William Mack submits:
Lodging industry stocks have performed well over the past two years, with the seven names I follow up close to 30% year to date, and nearly 50% since late 2008.
This run has brought the forward EBITDA multiple, on my 2011 estimates, to about 13.5x, essentially the same as the actual EBITDA multiple to end 2007 (please see the table below). Thus, now is a good time to more closely look at the assumptions supporting more bullish forecasts, before considering my own estimates for RevPAR and EBIT margins at the end of this note.
These higher valuations appear to reflect RevPAR growth in the mid- to high single digit (percentages) level recently forecast by operators including Marriott and Starwood. These estimates are supported by projections from Smith Travel Research (( STR )) and PricewaterhouseCoopers (( PWC )), which call for slower growth in hotel supply, along with occupancy and room rate increases comparable to the most recent cycle upturn, in 2004. I argue, however, that comparisons to the most recent lodging up-cycle are unjustified, since both supply and demand for rooms are unlikely to be as favorable this time around.
First, consider supply growth during the past downturn, from 2001-2003, when the US room count rose by a total of 4.3% (about 180,000 rooms), just over half the 8.0% increase (353,000) from 2007-2009. Moreover, the last recovery was spurred by room counts that actually fell slightly in the first two years of the upturn ('04-05). As we look toward the first two years of the current recovery (starting with '10), even the most muted independent forecasts expect room counts to climb. Indeed, STR anticipates a 2% increase in 2010 supply, followed by another increase in 2011.
The large chains appear to be growing at an even faster rate than the industry overall. Industry leader Marriott Int'l expects to grow net rooms by 3.5% annually to 2013. Rival Intercontinental Hotels, with more than 650,000 rooms globally, is on pace to increase this year's net room count by 2%. Even Starwood, with a focus on the high end hotels expected to benefit from the slowest segment growth, has seen little slowdown in property count, with a 4.7% increase in system-wide hotels through just the first nine months of 2010 (please see the table below).
Occupancy Precedes Rate
The initial stage of the current lodging recovery has been driven almost exclusively by occupancy increases. Occupancy began its ascent toward the end of 2009, climbing steadily through the first three quarters of this year. Yet this rebound in occupancy should be seen as normalization - from a 30-year low of 55% in 2009 - rather than as a signal of firm absolute demand. Any significant increases in demand would by now have been reflected in higher average daily rates. That's partly because consolidation during the recent cycle has helped make the industry more rational - willing to trade occupancy for rate. As evidence, consider that in 2007 and 2008, ADRs rose a total of 10%, even as occupancy fell almost 5%.
As is typical in a lodging recovery, higher occupancy rates are beginning to support higher room rates. Recent indications suggest ADR comparisons began to flatten in mid-2010, and in some cases, started trending upward through Q3. Though ADR should rise further, the magnitude of increases will be limited by an industry that appears to have pushed rates too hard in the latter stages of the past cycle. Indeed, this year's expected US occupancy level of 57-58% suggests the wide, late-cycle price hikes mentioned above, coupled with relatively rapid room growth, have yet to be fully absorbed. It seems unlikely hotel operators will be able to drive pricing solidly higher with occupancy still materially below the 60% threshold that accompanied the start of the past up-cycle.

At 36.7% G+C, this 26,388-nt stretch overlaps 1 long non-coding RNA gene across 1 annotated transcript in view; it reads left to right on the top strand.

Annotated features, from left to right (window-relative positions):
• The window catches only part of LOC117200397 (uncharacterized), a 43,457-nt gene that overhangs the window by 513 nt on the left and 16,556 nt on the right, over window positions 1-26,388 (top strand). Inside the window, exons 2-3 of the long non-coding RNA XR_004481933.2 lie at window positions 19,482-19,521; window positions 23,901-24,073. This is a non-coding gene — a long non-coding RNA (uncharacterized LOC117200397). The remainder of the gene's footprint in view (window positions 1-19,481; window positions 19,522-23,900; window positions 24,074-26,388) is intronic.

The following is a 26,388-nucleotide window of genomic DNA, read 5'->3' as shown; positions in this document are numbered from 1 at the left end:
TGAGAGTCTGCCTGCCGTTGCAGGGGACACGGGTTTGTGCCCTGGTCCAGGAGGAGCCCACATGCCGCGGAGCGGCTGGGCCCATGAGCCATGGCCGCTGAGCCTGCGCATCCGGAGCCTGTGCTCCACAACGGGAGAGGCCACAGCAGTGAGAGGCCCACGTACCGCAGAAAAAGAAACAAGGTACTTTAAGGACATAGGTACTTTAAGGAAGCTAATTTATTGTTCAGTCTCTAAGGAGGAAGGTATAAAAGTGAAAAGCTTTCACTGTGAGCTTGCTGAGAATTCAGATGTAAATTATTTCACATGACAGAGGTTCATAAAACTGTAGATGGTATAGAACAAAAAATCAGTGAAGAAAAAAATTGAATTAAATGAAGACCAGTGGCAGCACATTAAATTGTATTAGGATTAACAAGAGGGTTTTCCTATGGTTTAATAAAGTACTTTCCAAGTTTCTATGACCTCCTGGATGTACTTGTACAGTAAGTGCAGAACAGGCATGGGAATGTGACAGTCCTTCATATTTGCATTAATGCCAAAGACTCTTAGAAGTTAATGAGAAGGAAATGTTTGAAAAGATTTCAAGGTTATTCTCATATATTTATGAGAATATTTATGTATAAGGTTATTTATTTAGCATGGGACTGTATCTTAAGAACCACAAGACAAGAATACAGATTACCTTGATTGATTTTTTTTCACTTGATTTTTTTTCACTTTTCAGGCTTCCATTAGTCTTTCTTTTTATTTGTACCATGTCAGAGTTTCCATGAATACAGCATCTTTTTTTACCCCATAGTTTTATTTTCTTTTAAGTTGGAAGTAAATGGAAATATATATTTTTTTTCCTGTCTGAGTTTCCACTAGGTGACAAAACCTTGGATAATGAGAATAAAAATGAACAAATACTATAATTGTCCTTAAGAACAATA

An equally important obstacle to much higher ADRs is broader economic activity and price levels that compare unfavorably to past lodging recoveries. In 2003, nominal GDP grew 4.7%, but RevPAR fell modestly, in part due to the SARS epidemic of that year. But by 2004, nominal GDP continued to surge, climbing 6.5%. Faster economic activity and inflation, aided by pent up demand from the prior year, pushed RevPAR 7.7% higher in 2004. By contrast, economists expect nominal US GDP in the year ahead to grow at about half the 2004 level, and there are few signs of unsatisfied travel demand from what remains of 2010.
More Cautious View Offered
Investors in hotel stocks should expect low- to mid single digit RevPAR growth in 2011, or at least two to three percentage points below today's forecasts. With minimal inflation in essential items, like food and housing, it's probable that prices for hotel rooms will climb no more than 2% next year, about half the level anticipated by PWC and STR (please see the table below).
RevPAR growing at around 4% next year should provide another solid lift to operating profit margins in 2011 (please see the table below). This rate of improvement, though less spectacular than investors seem to anticipate, could lay the groundwork for a more balanced, more durable lodging cycle.
Disclosure: Long AC.FP, [[CHH]], [[HOT]], short [[OEH]]
See also 5 Dreman-Inspired Contrarian Gems on seekingalpha.com
The views and opinions expressed herein are the views and opinions of the author and do not necessarily reflect those of Nasdaq, Inc.